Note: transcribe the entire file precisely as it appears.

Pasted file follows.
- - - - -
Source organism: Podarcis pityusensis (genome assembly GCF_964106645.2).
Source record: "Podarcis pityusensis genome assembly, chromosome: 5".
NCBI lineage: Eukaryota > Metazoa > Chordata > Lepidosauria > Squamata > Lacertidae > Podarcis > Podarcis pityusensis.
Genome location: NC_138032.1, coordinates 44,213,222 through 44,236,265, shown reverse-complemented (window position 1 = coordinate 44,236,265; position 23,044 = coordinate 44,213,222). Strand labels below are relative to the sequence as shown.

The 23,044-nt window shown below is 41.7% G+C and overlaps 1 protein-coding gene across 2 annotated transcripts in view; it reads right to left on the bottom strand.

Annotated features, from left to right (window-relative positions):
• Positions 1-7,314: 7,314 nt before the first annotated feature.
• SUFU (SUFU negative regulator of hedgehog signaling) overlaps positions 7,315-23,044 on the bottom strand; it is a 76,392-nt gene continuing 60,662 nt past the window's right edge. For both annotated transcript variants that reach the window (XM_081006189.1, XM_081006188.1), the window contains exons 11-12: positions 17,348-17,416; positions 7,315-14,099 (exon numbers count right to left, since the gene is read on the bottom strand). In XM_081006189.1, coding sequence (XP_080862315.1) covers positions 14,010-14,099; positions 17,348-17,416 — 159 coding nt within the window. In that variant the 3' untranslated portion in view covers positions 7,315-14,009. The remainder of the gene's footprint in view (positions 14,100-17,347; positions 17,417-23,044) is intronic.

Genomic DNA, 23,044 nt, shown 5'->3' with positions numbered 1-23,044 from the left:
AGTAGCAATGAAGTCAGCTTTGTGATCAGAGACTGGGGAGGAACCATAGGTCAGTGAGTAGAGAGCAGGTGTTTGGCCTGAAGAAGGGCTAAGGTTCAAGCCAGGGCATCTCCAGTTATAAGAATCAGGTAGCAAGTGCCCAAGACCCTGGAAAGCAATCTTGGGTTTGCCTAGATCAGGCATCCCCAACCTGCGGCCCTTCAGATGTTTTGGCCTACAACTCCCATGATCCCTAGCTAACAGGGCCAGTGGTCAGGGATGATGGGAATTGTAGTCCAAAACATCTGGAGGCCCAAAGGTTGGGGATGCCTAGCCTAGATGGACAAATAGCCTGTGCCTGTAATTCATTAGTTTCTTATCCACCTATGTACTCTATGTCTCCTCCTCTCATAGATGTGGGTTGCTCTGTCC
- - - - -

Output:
Source organism: Podarcis pityusensis (genome assembly GCF_964106645.2).
Source record: "Podarcis pityusensis genome assembly, chromosome: 5".
NCBI lineage: Eukaryota > Metazoa > Chordata > Lepidosauria > Squamata > Lacertidae > Podarcis > Podarcis pityusensis.
Genome location: NC_138032.1, coordinates 44,213,222 through 44,236,265, shown reverse-complemented (window position 1 = coordinate 44,236,265; position 23,044 = coordinate 44,213,222). Strand labels below are relative to the sequence as shown.

The 23,044-nt window shown below is 41.7% G+C and overlaps 1 protein-coding gene across 2 annotated transcripts in view; it reads right to left on the bottom strand.

Annotated features, from left to right (window-relative positions):
• Positions 1-7,314: 7,314 nt before the first annotated feature.
• SUFU (SUFU negative regulator of hedgehog signaling) overlaps positions 7,315-23,044 on the bottom strand; it is a 76,392-nt gene continuing 60,662 nt past the window's right edge. For both annotated transcript variants that reach the window (XM_081006189.1, XM_081006188.1), the window contains exons 11-12: positions 17,348-17,416; positions 7,315-14,099 (exon numbers count right to left, since the gene is read on the bottom strand). In XM_081006189.1, coding sequence (XP_080862315.1) covers positions 14,010-14,099; positions 17,348-17,416 — 159 coding nt within the window. In that variant the 3' untranslated portion in view covers positions 7,315-14,009. The remainder of the gene's footprint in view (positions 14,100-17,347; positions 17,417-23,044) is intronic.

Genomic DNA, 23,044 nt, shown 5'->3' with positions numbered 1-23,044 from the left:
AGTAGCAATGAAGTCAGCTTTGTGATCAGAGACTGGGGAGGAACCATAGGTCAGTGAGTAGAGAGCAGGTGTTTGGCCTGAAGAAGGGCTAAGGTTCAAGCCAGGGCATCTCCAGTTATAAGAATCAGGTAGCAAGTGCCCAAGACCCTGGAAAGCAATCTTGGGTTTGCCTAGATCAGGCATCCCCAACCTGCGGCCCTTCAGATGTTTTGGCCTACAACTCCCATGATCCCTAGCTAACAGGGCCAGTGGTCAGGGATGATGGGAATTGTAGTCCAAAACATCTGGAGGCCCAAAGGTTGGGGATGCCTAGCCTAGATGGACAAATAGCCTGTGCCTGTAATTCATTAGTTTCTTATCCACCTATGTACTCTATGTCTCCTCCTCTCATAGATGTGGGTTGCTCTGTCC